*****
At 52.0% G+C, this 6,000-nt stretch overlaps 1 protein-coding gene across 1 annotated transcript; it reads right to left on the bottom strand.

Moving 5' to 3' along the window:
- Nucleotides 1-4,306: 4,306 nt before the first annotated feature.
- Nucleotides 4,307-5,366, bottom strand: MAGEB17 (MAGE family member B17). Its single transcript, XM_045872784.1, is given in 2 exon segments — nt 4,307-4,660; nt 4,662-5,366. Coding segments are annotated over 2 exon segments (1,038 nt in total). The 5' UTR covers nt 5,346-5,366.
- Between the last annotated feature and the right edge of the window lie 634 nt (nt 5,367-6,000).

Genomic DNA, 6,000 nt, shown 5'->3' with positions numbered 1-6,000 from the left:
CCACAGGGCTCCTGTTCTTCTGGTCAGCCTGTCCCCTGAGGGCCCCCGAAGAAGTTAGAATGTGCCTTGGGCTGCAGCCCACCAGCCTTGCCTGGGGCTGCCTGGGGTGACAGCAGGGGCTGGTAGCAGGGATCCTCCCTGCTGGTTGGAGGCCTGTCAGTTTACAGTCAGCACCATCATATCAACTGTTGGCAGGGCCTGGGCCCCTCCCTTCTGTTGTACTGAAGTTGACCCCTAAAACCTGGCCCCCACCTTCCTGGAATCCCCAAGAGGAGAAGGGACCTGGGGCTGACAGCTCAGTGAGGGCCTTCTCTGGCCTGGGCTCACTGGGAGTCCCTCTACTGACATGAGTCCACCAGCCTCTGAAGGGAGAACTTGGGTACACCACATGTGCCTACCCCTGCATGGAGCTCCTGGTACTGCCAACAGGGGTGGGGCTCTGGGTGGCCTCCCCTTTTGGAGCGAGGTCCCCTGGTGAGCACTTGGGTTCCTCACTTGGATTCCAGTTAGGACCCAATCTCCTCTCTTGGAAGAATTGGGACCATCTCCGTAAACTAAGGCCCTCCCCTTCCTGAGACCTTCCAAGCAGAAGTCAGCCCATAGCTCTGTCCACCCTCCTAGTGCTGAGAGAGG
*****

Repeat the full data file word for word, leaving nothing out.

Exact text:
At 52.0% G+C, this 6,000-nt stretch overlaps 1 protein-coding gene across 1 annotated transcript; it reads right to left on the bottom strand.

Moving 5' to 3' along the window:
- Nucleotides 1-4,306: 4,306 nt before the first annotated feature.
- Nucleotides 4,307-5,366, bottom strand: MAGEB17 (MAGE family member B17). Its single transcript, XM_045872784.1, is given in 2 exon segments — nt 4,307-4,660; nt 4,662-5,366. Coding segments are annotated over 2 exon segments (1,038 nt in total). The 5' UTR covers nt 5,346-5,366.
- Between the last annotated feature and the right edge of the window lie 634 nt (nt 5,367-6,000).

Genomic DNA, 6,000 nt, shown 5'->3' with positions numbered 1-6,000 from the left:
CCACAGGGCTCCTGTTCTTCTGGTCAGCCTGTCCCCTGAGGGCCCCCGAAGAAGTTAGAATGTGCCTTGGGCTGCAGCCCACCAGCCTTGCCTGGGGCTGCCTGGGGTGACAGCAGGGGCTGGTAGCAGGGATCCTCCCTGCTGGTTGGAGGCCTGTCAGTTTACAGTCAGCACCATCATATCAACTGTTGGCAGGGCCTGGGCCCCTCCCTTCTGTTGTACTGAAGTTGACCCCTAAAACCTGGCCCCCACCTTCCTGGAATCCCCAAGAGGAGAAGGGACCTGGGGCTGACAGCTCAGTGAGGGCCTTCTCTGGCCTGGGCTCACTGGGAGTCCCTCTACTGACATGAGTCCACCAGCCTCTGAAGGGAGAACTTGGGTACACCACATGTGCCTACCCCTGCATGGAGCTCCTGGTACTGCCAACAGGGGTGGGGCTCTGGGTGGCCTCCCCTTTTGGAGCGAGGTCCCCTGGTGAGCACTTGGGTTCCTCACTTGGATTCCAGTTAGGACCCAATCTCCTCTCTTGGAAGAATTGGGACCATCTCCGTAAACTAAGGCCCTCCCCTTCCTGAGACCTTCCAAGCAGAAGTCAGCCCATAGCTCTGTCCACCCTCCTAGTGCTGAGAGAGG